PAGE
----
Welcome to Swipe File Friday.
Preparing a talk is no easy thing.
You need an audience and you need to know who’s in it so you know what they need, what they hope and fear, how they might want their lives to be different.
You need a topic that will interest your audience and you need to prepare your message that resonates with them–you don’t want to be “that boring speaker.”
You need slides that look good, something better than standard PowerPoint templates.
And you need a delivery style that’s consistent with who you are (and not some other famous speaker who you’re trying to imitate).
That’s a tall order.
Wouldn’t it be helpful if you could see how other speakers put this all together when they present?
TED began in 1984 “as a conference bringing together people from three worlds: Technology, Entertainment, Design.” In short, big wigs from these three industries got together to give talks and presentations about the cool things they were doing.
The first TED events were annual conferences in Long Beach, California, and in the UK. Since then, the vision of TED has expanded. You’ll now find smaller TED events in cities all over the world and many of the talks are archived on the TED website.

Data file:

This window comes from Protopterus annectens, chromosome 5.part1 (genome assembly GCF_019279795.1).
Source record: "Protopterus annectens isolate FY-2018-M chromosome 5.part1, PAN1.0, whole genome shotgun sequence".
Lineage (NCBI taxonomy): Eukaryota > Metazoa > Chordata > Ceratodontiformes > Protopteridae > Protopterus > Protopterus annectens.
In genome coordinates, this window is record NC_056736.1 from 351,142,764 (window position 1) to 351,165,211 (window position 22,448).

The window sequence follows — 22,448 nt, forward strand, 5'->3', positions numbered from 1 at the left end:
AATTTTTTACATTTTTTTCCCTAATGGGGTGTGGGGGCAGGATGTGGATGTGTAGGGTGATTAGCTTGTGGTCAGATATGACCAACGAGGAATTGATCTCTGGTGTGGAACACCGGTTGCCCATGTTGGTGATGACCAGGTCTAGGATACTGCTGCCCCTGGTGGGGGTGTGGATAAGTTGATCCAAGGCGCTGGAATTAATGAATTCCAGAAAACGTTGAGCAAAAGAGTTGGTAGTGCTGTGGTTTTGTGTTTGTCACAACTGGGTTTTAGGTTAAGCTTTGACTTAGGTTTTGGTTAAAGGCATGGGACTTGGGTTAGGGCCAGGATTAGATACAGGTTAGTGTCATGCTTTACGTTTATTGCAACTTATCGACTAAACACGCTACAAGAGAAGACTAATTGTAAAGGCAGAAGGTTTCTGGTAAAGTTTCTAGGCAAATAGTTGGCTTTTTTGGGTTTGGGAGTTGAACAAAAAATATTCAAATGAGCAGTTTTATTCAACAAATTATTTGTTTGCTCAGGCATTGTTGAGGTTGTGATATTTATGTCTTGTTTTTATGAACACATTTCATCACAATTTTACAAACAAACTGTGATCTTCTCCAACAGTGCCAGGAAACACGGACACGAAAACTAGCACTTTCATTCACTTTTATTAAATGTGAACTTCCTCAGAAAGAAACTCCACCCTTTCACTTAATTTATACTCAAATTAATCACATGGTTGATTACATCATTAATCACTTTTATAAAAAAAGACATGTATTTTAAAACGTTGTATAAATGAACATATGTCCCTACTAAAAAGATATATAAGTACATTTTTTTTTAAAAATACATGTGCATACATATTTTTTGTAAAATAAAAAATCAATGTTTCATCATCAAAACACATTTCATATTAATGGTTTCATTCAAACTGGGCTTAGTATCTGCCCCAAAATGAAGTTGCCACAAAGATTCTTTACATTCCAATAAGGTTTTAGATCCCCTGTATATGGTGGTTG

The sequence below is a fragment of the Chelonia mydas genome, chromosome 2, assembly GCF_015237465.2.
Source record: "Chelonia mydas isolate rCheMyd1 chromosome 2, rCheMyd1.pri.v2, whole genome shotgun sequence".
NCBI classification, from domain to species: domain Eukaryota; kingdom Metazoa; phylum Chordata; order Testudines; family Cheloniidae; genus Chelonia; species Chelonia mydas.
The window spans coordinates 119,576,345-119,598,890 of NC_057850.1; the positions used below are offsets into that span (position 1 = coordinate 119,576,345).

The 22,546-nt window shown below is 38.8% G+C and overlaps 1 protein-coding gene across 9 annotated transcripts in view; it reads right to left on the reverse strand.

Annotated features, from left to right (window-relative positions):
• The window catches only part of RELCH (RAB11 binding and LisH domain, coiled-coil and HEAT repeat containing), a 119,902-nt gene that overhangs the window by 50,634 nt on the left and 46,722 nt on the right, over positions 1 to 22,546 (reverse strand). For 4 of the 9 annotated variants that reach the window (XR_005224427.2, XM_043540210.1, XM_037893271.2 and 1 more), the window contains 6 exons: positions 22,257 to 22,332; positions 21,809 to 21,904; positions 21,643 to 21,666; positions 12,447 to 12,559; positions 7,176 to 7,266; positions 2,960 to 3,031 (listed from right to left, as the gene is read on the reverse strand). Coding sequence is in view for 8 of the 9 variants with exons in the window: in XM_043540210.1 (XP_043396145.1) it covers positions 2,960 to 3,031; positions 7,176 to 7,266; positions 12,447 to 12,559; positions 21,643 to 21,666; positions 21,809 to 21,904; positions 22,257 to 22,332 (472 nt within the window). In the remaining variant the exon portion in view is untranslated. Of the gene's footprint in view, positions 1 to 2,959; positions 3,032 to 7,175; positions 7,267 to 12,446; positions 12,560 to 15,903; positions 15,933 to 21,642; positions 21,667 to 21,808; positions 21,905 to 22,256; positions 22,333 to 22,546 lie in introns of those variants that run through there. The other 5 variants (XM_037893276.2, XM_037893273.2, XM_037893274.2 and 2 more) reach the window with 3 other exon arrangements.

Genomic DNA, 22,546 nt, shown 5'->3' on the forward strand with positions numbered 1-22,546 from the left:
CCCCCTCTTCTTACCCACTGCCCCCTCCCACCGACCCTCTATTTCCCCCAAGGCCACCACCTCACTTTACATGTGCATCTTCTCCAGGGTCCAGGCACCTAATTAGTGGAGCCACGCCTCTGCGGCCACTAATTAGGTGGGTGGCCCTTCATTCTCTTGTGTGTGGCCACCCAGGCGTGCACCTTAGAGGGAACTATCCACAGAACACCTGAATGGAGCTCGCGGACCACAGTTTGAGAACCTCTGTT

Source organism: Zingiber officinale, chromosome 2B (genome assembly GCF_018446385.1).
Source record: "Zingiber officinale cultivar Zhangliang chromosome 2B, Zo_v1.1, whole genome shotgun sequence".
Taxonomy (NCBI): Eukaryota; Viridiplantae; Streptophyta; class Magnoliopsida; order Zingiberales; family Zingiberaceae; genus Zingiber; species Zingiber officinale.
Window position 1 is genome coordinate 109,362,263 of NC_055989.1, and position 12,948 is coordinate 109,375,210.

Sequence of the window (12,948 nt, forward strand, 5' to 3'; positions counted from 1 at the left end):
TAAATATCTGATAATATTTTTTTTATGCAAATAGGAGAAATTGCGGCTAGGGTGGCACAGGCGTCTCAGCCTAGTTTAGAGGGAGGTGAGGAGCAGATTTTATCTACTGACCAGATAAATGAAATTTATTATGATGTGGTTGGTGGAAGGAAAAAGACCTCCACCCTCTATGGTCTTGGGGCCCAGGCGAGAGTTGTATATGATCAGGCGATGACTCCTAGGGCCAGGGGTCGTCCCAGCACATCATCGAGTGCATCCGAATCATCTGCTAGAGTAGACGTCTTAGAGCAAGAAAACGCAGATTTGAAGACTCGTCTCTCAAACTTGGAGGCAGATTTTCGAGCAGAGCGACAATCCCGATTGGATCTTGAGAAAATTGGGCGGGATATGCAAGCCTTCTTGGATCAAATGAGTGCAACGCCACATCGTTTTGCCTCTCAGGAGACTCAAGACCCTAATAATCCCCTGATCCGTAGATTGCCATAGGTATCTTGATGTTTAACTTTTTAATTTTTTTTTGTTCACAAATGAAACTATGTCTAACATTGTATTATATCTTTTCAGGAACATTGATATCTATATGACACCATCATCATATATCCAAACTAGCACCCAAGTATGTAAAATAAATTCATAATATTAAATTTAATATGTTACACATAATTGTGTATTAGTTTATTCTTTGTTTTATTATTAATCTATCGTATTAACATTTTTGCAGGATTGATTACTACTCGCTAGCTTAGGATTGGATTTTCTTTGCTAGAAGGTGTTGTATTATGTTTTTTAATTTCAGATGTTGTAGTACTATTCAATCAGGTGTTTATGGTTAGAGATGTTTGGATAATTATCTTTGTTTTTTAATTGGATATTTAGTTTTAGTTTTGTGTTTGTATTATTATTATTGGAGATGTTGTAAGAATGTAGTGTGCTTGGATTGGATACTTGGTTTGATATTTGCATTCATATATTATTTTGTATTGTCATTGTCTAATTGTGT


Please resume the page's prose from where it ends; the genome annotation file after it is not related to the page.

So who speaks at TED conferences? People who are doing interesting things in technology, entertainment, and design, of course, but also people in government, education, business, and the non-profit sector. Speakers have included well-recognized folks like Microsoft founder Bill Gates, chef Jamie Oliver, anthropologist Jane Goodall, and Al Gore. You’ll also find inspiring, insightful, and entertaining talks by people you’ve never heard of.
The talks range in length from as short as three minutes to about eighteen minutes and the site has a clever filter feature that let’s you find talks by length, topic, popularity, or rating. If you’re looking for some quick inspiration, you can find it on the TED site.
Just like SlideShare, you can create a free account on TED and save your favorite talks and add comments below the talks.
To get you started, here are three talks in my list of favorites:
- Drew Dudley: Everyday Leadership (6 minutes)
- Ken Robinshon: How Schools Kill Creativity (19 minutes)
- Rives: A Story of Mixed Emoticons (3 minutes)
You’ll find more of my favorites here.
Visit TED today and find yourself some speaking inspiration.